Thou brakest the heads of leviathan in pieces, and gavest him to be meat to the people inhabiting the wilderness. The plural "heads" is put for the singular, his monstrous head being equal in size to many heads. On "leviathan" cf. note, Job 41:1-34. The term is a general one for the Saurian and Cetacean tribes. The King of Egypt, as having not only the Nile river, but also an empire extending to both the Red Sea and the Mediterranean, is described by the double term (tannin, Psalms 74:13, and leviathan). When Pharaoh and His host were overthrown in the Red Sea, their bodies being cast on shore, along with all their trappings, became spoil to the Israelites-the people then "dwelling in the wilderness" (cf. the phrase, Numbers 14:9, "the people of the land ... are bread for us"). Hengstenberg refers the phrase to the Icthyophagi or people inhabiting the wilderness at the Red Sea, whom the God of nature fed with the fish, and also the larger monsters of the deep, whales, etc., cast on the shore, as their ordinary food (Diodorus, B. 3:, p. 110, 122; Agatharcides, ch. 20), Muis refers to the wild birds and beasts called "the people inhabiting the wilderness;" as (Proverbs 30:25-26) to them God "gave" the carcasses of the Egyptians as "meat." Psalms 72:9 favours this. But the scope of the context shows that it is the benefits conferred on Israel which are here recounted.

Verse 15

Thou didst cleave the fountain and the flood: thou driedst up mighty rivers.

Thou didst cleave the fountain and the flood - Thou didst cause the water of the fountain to break forth by cleaving-referring to Exodus 17:5-6; Numbers 20:11; Job 28:10.

Thou driedst up mighty rivers - as the Jordan (Joshua 3:13). Not easily dried up: never so by the sun. The Chaldaic adds to the Jordan Arnon and Jabbok. Numbers 21:14 implies that some miracle was performed at Arnon similar to that at the Jordan (cf. Deuteronomy 2:36-37). The "book of the wars of the Lord" may have had some such tradition from which the Chaldeans derived it.

Verse 16

The day is thine, the night also is thine: thou hast prepared the light and the sun.

The day is thine. Not only the sea and the waters, but the day and the light are at thy sovereign control. Not only in history, but also in creation and in providence, God reigns.

Thou hast prepared the light and the sun. Science confirms revelation that light and the light-bearing body are distinct (Genesis 1:3; Genesis 1:14-16). Maa'owr (H3974) is literally a luminary or light-bearing body (Genesis 1:14). Shemesh (H8121) is the solar stream of light from it (cf. Joshua 10:12, which is explained by this consideration).

Verse 17

Thou hast set all the borders of the earth: thou hast made summer and winter.

Thou hast set all the borders of the earth - its boundaries toward the sea (Job 38:8, etc.; Psalms 24:2).

Verses 18-23

Remember this, that the enemy hath reproached, O LORD, and that the foolish people have blasphemed thy name.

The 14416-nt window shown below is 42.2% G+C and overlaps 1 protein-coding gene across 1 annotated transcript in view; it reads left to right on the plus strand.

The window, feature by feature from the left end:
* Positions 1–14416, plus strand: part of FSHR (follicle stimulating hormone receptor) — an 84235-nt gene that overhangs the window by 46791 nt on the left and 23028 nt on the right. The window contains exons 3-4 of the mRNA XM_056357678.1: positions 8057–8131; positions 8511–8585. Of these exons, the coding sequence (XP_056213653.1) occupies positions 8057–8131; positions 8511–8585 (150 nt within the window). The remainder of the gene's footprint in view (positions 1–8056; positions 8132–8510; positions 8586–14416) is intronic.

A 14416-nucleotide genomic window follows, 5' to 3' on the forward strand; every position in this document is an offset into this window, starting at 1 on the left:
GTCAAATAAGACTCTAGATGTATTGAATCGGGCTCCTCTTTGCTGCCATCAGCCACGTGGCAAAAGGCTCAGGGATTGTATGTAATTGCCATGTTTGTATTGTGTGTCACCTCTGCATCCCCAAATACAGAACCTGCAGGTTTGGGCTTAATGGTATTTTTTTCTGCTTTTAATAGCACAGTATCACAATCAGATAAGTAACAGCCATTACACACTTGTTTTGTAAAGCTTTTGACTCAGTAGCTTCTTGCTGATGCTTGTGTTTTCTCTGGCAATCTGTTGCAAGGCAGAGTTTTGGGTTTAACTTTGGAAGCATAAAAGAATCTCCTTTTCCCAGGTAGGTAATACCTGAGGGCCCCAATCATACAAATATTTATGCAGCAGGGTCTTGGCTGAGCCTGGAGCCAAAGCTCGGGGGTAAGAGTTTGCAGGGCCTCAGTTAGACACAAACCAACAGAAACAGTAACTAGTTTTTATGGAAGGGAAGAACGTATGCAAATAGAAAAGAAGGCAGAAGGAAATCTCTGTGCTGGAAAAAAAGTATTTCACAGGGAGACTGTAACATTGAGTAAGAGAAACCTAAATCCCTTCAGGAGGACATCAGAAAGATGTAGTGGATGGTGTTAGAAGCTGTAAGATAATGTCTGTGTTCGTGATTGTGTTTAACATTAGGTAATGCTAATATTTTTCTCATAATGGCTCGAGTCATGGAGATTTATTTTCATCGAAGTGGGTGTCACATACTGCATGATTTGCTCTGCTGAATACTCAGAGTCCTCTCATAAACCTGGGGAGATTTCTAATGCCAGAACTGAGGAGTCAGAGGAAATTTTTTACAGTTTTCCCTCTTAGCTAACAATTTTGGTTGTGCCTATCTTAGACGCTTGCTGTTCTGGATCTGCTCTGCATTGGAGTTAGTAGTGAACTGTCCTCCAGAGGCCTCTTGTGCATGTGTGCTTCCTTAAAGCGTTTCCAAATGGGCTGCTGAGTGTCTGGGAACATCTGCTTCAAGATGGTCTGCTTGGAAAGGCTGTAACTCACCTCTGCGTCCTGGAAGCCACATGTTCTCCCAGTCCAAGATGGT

-The prayer (Psalms 74:1-2) resumed and expanded.

Verse 18. Remember this - answering to Psalms 74:2; Psalms 74:10.

The foolish people - (Psalms 39:8) These self-wise and proud enemies are in God's eyes but fools; sin is the acme of foolishness.

Verse 19. O deliver not the soul of thy turtle-dove unto the multitude (of the wicked) - rather 'unto the wild beast' [ lªchayat (H2416), for which the Septuagint, Vulgate, Arabic, and Ethiopic read lachayot, 'unto the wild beasts;' which would obviate the need of supplying words (of the field, or similar words) as the present construct form requires]. The Chaldaic paraphrases, 'to peoples resembling a wild beast' (cf. Psalms 68:10, note), whence Kimchi takes it in the sense "congregation." But 'wild beast,' forms the natural contrast to "thy turtle-dove." The strongest argument for the English version is that it takes the same Hebrew word both clauses in a similar sense - "the multitude (of the wicked)" - "the congregation." But the same word may be used designedly to mark the contrast between the wild-beast-like foe and the turtle-dove-like 'congregation of God's poor.'

Forget not the congregation of thy poor for ever - even though chastisement for a time be needed by us. Hengstenberg translates, 'the life of thy poor.' Maurer most approaches to the English version, so as to retain the same sense for the same word in the two clauses, and also to avoid the need of supplying to the construct Hebrew form the words "of the wicked." Deliver not thy turtle-dove to the greedy host (cf. Psalms 27:12; Psalms 41:2), lªchayat (H2416) nepesh (H5315) - literally, to the host of greed or desire; i:e., to the host that desires it; 'the host of thy poor forget not forever.'

Verse 20. Have respect unto the covenant - the strongest plea in prayer to remind God of His covenant and promises to His people (Psalms 106:45).

For the dark places of the earth are full of the habitations of cruelty - i:e., the earth on which there are 'darknesses' (such as there are in Hades or Sheol, Psalms 88:6) is full of the habitations of cruelty (cf. Psalms 143:3, end, Lamentations 3:3; Lamentations 3:6).

Verse 21. O let not the oppressed return ashamed - i:e., come back from thee disappointed in their hope, their prayer not being heard.

Let the poor ... praise thy name - give them cause for praise by saving them.

Verse 22. O God, plead thine own cause. Our cause is thy cause. For the enemy reproacheth not merely us, but thee, and that daily.

Verse 23. The voice of thine enemies, their clamour, etc. (cf. Psalms 74:4).

The tumult of those that rise up against thee increaseth - Hebrew, 'ascendeth' (Genesis 4:10; Genesis 18:21; Genesis 19:13; Jonah 1:2).

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Bibliographical Information
Jamieson, Robert, D.D.; Fausset, A. R.; Brown, David. "Commentary on Psalms 74". "Commentary Critical and Explanatory on the Whole Bible - Unabridged". 1871-8.